This page includes information about:
- the government-funded Link Programme and how to access it
- where to find out what services are available
By improving joint working and collaboration with mental health services, children and young people are more likely to get the support they need when they need it. Joining up education and mental health services is at the heart of developing a seamless service for children and young people. This is new territory for many schools and colleges and requires a new level of collaboration between services.
In putting into practice the proposals set out in the Green Paper ‘Transforming children and young people’s mental health provision’ the government committed to bringing together education and mental health services to ensure long-term collaboration through the Link Programme.
Accessing the Link Programme
The Link Programme is a national initiative funded by the Department for Education, supported by NHS England and led by the Anna Freud Centre. It will reach every school and college in England over four years (2019–2023), identifying children and young people’s needs at an early stage and equipping professionals to support them so that more children and young people get the help and support they need, when they need it.
The Link Programme is coordinated at a local level by Clinical Commissioning Groups (CCGs). CCGs are responsible for planning and commissioning health services to meet the needs of the local population. They are elected bodies made up of GPs and other clinicians. Their involvement means that schools and colleges can use their knowledge and experience to influence future service development to meet children and young people’s mental health needs.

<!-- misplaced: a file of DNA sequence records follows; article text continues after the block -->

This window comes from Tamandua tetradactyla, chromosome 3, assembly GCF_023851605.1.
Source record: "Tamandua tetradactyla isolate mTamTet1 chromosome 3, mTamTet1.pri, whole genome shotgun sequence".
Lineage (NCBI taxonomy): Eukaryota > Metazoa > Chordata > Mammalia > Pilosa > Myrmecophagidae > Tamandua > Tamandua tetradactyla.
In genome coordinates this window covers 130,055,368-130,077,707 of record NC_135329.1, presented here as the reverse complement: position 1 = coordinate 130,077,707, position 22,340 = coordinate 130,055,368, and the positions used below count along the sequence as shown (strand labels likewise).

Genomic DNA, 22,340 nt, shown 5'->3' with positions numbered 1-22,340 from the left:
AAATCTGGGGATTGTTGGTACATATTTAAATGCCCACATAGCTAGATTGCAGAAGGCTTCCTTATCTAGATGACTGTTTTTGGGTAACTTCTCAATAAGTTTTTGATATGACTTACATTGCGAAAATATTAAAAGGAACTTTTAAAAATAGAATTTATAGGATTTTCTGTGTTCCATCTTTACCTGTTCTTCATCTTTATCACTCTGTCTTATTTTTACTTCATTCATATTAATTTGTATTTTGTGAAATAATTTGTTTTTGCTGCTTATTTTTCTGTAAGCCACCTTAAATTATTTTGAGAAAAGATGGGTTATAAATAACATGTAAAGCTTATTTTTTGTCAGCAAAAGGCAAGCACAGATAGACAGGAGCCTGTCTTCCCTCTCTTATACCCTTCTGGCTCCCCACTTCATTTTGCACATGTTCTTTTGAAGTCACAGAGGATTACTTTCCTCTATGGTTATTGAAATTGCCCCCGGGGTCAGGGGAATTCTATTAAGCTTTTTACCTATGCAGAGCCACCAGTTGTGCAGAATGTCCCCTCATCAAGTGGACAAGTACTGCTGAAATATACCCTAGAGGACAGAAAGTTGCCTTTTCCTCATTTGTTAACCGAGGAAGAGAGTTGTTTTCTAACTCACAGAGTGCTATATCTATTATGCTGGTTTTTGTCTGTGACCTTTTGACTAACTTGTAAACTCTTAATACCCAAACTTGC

We recommend that schools and colleges access this free initiative by getting in touch with their local CCG. If you are a school or college and want to take part, use the map to contact your local CCG.
The Link Programme is an evidence-based intervention that has been piloted over a period of three years. It aims to improve joint working between schools and colleges and child mental health professionals. An independent evaluation of the pilot found that the programme resulted in:
- Improved contact between schools and mental health services
- Increased knowledge and awareness of mental health issues and confidence in supporting children and young people experiencing them
- Improved working methods and processes
- School specific referral protocols
- Improved understanding and awareness of referral routes
- Better quality and consistency of referrals.
- Early signs of change to whole school or college policies, resourcing and staffing.
If you are an education professional trying to help a child or young person find support, our Youth Wellbeing Directory provides a list of free local and national organisations for anyone up to the age of 25, along with important information you may find helpful.
Understanding and mapping your local service landscape is an important factor in planning and improving children’s access to support.